The end of the paper strip is either plowed down while the coil is tight, or the coil is allowed to relax and the loose end is clamped when uncoiling is complete. If you tear off the end of your paper strip you will get better adhesion because the torn end sticks more invisibly than straight cut paper. You can purchase quilling tools or simply start with a needle pushed into the cork and use the cork as a handle as you wrap thin strips of paper around the needle. You can buy special quilling paper packs, although I’ve heard of people using thin paper through a shredder for some of their projects. I personally find that the shredder card makes the paper a bit too wide for decoration, but you’ll love the effect, especially on a 12″ x 12″ scrapbook layout.
Quilled ornaments can be made by repeating certain shapes. For example, a basic coil can form a flower. All you need is a yellow coil for the center of the bloom, then five coils in another color for the petals. If you pinch one side of your coil, you get a leaf shape. If you pinch both sides of the coil, you get a double pointed shape. There are many shapes you can learn to make any ornament you want. And you can create all kinds of shapes with quilled elements, anything from animals to buildings to food!
Another effective way to add 3d elements to your projects is to add 3d recycled elements to the mix. Is your feather duster missing a feather? Scrap with it! Is there an interesting insert in the box? See if it’s what you’re looking for with a specific layout. Do you have any old packing boxes? Tear one off and see if the corrugated card inside inspires you to decorate it. You can add so much more with recycled materials.
Ribbons, materials and more
I’m sure you know how to use ribbon on a page or card. You stick it down with a piece of double-sided tape, right? Yes, it adds a bit of a 3d element, but you can do a lot more with ribbon. You may have already tied a bow on a card or layout. But have you pleated it, sewn on pleats, twisted or curled it? Did you ruffle it and use the ruffle to wind a flower shape held together with a button center? How about tying a knot at the end of a bunch of ribbon and then tying the bunch together and adding it to your project?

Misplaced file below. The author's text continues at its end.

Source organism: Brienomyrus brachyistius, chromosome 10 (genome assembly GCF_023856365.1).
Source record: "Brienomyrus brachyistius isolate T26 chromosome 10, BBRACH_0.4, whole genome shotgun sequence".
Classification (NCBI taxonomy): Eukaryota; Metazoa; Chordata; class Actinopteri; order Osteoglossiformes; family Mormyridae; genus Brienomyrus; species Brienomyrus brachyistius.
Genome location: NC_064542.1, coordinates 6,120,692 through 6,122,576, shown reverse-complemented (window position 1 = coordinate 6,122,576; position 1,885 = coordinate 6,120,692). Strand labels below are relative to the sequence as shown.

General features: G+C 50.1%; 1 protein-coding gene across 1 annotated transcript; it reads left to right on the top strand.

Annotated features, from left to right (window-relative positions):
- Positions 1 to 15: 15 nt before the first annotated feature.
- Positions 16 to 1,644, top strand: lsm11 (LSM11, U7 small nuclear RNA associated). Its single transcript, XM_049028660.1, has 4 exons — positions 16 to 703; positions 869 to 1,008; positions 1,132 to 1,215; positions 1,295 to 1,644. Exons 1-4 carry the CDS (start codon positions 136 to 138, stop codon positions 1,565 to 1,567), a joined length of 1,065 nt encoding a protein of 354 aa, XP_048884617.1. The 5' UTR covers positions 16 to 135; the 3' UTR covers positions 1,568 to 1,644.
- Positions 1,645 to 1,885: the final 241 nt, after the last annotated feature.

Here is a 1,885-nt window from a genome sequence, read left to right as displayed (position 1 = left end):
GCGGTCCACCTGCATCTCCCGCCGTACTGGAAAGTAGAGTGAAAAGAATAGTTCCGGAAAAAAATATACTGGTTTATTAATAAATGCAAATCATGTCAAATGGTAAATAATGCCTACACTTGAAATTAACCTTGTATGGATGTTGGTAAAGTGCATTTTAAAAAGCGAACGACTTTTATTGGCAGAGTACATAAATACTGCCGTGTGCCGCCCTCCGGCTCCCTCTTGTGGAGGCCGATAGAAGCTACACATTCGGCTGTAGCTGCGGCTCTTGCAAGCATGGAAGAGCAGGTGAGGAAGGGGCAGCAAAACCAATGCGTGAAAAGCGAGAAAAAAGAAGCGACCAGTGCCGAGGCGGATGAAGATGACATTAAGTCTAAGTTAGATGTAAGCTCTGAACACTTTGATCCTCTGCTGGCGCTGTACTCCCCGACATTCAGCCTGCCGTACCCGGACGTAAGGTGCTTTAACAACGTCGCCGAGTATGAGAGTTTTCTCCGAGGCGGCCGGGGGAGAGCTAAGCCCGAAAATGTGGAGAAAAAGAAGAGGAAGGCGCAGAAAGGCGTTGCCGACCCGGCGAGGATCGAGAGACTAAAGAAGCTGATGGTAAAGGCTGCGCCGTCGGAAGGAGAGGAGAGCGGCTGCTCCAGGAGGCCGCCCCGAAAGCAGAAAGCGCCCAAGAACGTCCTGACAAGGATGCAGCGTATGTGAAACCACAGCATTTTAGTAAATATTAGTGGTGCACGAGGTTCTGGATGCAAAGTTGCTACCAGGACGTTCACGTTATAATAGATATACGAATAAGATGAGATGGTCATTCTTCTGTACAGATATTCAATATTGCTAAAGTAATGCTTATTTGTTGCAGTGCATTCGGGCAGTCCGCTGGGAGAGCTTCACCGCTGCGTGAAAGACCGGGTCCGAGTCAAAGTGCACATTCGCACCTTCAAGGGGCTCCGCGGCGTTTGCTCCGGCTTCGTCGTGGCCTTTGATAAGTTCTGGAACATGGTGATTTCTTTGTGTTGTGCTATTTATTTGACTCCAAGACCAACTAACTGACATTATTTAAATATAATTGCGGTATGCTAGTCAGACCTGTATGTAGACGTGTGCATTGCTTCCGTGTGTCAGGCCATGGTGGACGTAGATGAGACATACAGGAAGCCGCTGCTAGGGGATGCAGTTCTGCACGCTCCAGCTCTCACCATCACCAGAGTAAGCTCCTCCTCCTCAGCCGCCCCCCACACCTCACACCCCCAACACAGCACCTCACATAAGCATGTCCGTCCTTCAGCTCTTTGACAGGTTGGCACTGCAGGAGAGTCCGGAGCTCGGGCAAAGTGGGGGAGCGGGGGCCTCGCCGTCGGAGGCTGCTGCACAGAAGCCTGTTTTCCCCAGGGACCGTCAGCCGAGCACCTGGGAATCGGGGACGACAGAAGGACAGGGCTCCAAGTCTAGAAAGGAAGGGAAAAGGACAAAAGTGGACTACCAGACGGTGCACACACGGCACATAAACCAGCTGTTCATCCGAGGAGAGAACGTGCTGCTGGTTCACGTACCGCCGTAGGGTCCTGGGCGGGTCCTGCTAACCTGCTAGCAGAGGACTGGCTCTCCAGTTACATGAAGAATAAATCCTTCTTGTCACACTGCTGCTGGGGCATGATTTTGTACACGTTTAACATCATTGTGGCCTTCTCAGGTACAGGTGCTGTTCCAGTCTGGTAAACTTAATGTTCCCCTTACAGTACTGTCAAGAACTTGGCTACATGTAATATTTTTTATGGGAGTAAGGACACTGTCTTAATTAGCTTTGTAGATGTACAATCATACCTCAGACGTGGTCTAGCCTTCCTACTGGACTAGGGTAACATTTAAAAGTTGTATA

Ribbons can also mimic stems for flowers. Experiment with ribbon and twine and cord and leather. Try mesh or other materials to add interest. Use a piece of material from a special dress or room furnishings to add value to the subject you’re scrapping. Use as a background for a photo, or combine or bind or rub – the choices are only limited by your imagination.
Another wonderful 3d element can be added with texture paints or gesso (colored or otherwise). Paint the object and use various objects to ‘work’ on it such as a spatula, paint brush, fork, toothpick, cotton bud, end of a bobby pin. Use whatever you think will make an interesting texture. Press it with an old hairbrush or toothbrush. Embed beads, buttons, sequins or crystals in it. Add some shells. Throw on some glitter. Have fun! You’ll make something really original and interesting to add as a background for your project.
Note that the Cuttlebug or Big Shot machine dry emboss card stock. Make it even more interesting by sanding the edges of the embossed designs, or chalking them, or swiping an ink pad over them or painting and removing some of the paint with a tissue before it’s completely dry. Crumple the paper and smooth it again.
I hope these ideas have inspired you to experiment and move a little (or a lot) outside of your comfort zone to add some beautiful 3d paper art to your handmade papercrafting repertoire.